He really did said for Hillary to not take money from big donors, and he is telling her that it isn't helping anyway. 

He is coming from the meme that the big donors will own the candidates that they fund.  But, at least for the Clintons, that is the wrong meme. 

A leash has two ends.  Look at this from the Clinton's viewpoint.  They have spent their adult lifetimes looking for donors to milk.  It isn't about them 'being owned' - it is about them 'making a sale.'  For them the politics is just the larger marketplace they work in.  The money coming their way, and sticking to their pockets is the purpose.  Do you have a Lincoln bedroom - rent it out.  Are you the Secretary of State - Make sales to foreign interests.

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15 minutes ago, SteveWolfer said:

I completely agree about being better off economically and that our society is the worse off because of the government intervention.  But I totally disagree that we would not be so advanced technologically.  The government is terribly wasteful and myopic and inefficient in its processes and that certainly includes doing research and advancing technology. 

You are just looking at things that have been invented by government contractors or employees on this or that government project.  But you don't imagine in your mind that if government were smaller, people were much freer and had much more of their money that the 'magic' of the excitement and ingenuity and profit motive wouldn't be a far more powerful engine - not just for commerce - but for advancing technology as well.  A technology breakthrough is worth big money, this would mean that industry (without all the government soaking up money) would pay inventors and researchers far more, and would target advances in their particular area.  And this would be going on in every conceivable area at the same time, and the stupid or failed approaches would quietly disappear and the successes would be the ones where new technologies paid off and spread to all the consumers who wanted it.  Look at cell phones, smart phones, apps... etc.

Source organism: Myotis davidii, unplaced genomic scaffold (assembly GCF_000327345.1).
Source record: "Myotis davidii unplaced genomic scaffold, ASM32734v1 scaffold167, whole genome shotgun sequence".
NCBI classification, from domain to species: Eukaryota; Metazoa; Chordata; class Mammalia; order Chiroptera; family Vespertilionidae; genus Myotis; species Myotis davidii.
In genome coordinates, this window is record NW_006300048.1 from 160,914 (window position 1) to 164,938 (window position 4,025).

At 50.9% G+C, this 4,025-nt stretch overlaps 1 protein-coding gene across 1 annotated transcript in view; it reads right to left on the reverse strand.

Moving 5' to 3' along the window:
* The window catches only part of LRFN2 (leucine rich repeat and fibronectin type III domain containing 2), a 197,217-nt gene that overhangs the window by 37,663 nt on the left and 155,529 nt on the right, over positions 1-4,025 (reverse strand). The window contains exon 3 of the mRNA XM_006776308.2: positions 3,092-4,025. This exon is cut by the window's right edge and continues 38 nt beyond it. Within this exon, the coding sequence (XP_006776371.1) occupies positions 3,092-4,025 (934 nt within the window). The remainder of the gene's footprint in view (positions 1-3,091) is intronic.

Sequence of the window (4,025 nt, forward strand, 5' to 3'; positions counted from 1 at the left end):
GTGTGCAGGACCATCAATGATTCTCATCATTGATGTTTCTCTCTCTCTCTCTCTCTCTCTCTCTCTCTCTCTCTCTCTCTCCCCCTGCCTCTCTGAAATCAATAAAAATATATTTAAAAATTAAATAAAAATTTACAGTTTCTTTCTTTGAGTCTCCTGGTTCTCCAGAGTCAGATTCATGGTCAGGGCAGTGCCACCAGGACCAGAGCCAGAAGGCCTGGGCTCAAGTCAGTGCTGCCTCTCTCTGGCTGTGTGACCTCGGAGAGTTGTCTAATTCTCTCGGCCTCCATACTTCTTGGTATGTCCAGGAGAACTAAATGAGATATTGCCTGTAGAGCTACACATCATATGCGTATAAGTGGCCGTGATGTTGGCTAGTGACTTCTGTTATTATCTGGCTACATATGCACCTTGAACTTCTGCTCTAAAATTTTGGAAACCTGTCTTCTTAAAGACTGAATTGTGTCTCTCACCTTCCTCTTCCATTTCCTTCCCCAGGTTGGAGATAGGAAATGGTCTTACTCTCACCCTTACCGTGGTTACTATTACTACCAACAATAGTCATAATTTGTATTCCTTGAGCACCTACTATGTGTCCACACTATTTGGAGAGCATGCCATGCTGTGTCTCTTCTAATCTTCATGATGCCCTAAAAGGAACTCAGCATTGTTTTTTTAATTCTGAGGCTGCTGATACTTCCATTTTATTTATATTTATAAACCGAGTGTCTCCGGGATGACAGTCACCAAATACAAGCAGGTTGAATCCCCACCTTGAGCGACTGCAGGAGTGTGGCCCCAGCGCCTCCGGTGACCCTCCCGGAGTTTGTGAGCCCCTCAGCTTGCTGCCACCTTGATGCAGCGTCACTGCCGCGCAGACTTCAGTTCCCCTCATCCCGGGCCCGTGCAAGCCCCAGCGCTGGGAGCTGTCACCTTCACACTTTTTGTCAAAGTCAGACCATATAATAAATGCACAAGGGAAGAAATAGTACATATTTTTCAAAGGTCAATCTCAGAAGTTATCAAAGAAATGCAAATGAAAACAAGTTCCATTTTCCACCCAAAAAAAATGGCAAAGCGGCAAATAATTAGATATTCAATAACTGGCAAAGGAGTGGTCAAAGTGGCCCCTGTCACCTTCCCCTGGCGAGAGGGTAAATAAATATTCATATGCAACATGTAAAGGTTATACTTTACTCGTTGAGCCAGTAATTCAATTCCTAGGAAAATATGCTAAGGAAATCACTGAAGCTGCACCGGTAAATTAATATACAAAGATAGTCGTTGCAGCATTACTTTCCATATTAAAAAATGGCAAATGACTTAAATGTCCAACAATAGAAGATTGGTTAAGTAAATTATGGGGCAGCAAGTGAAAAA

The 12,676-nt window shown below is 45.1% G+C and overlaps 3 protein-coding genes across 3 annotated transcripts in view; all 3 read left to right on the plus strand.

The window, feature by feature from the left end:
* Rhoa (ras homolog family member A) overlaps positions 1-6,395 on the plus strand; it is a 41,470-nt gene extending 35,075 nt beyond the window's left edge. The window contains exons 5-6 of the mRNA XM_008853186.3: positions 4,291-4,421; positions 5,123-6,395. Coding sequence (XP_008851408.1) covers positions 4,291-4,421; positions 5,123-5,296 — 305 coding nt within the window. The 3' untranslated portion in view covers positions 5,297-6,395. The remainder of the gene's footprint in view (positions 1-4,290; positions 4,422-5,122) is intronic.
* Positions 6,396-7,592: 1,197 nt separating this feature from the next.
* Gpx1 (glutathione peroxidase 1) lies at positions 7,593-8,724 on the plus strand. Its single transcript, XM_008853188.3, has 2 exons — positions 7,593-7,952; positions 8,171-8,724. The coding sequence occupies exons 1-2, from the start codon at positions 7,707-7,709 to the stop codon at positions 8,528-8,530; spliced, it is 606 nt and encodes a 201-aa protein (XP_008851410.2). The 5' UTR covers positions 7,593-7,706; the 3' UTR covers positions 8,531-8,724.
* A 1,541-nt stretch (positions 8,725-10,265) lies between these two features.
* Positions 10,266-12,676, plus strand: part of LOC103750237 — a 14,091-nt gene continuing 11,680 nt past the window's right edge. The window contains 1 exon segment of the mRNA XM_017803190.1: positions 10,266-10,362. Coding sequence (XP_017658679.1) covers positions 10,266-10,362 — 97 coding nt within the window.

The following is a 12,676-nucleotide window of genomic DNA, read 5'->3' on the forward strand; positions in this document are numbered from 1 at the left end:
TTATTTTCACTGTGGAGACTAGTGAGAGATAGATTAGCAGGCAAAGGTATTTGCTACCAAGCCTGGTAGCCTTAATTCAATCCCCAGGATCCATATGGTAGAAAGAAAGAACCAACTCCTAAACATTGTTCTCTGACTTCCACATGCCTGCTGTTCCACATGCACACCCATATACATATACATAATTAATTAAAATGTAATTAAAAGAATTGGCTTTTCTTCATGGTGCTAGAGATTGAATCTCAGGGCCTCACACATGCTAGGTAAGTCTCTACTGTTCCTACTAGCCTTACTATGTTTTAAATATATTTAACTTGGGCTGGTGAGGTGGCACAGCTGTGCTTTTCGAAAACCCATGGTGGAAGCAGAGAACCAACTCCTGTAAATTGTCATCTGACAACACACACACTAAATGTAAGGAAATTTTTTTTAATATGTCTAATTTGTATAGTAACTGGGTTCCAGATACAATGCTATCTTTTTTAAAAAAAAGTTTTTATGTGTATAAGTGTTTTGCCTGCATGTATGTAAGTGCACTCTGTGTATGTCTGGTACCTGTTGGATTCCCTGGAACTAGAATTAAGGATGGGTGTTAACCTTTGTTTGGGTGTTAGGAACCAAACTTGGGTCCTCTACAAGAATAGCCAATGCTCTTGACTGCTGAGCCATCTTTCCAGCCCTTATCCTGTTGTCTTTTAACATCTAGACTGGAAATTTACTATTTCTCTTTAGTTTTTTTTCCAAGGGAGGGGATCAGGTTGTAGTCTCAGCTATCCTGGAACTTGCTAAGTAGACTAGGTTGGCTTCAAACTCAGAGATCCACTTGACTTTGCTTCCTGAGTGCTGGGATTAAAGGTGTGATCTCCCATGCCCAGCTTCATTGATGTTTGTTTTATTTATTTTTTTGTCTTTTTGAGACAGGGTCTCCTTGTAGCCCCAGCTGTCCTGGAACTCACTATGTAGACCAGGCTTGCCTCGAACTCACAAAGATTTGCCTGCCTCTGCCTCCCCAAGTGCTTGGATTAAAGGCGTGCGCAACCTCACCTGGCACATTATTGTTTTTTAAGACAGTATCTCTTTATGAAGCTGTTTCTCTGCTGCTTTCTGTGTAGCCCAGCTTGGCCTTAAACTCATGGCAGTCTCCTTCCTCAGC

I am looking at things that  private firms under standard accounting rules would not be likely to undertake.  It all comes down to who has the money and how much.  Ordinary business firms  cannot arbitrarily tax their customers nor can they acquire property (in particular real-estate)  by means of force.  Governments can and do.  Governments have the legal power to tax and the legal power to seize land (eminent domain).   Also government have acquired the power to regulate practices based nominally on public health and safety.  In short government can do what individual firms and consortia cannot do.  This is bad news and good news.  The bad news is all the inefficiency,  waste and corruption that accompanies regulation.  The good news ( and not much of that, alas) is the interstate highway system and the GPS system.  Neither of these would likely be produced by privately owned firms.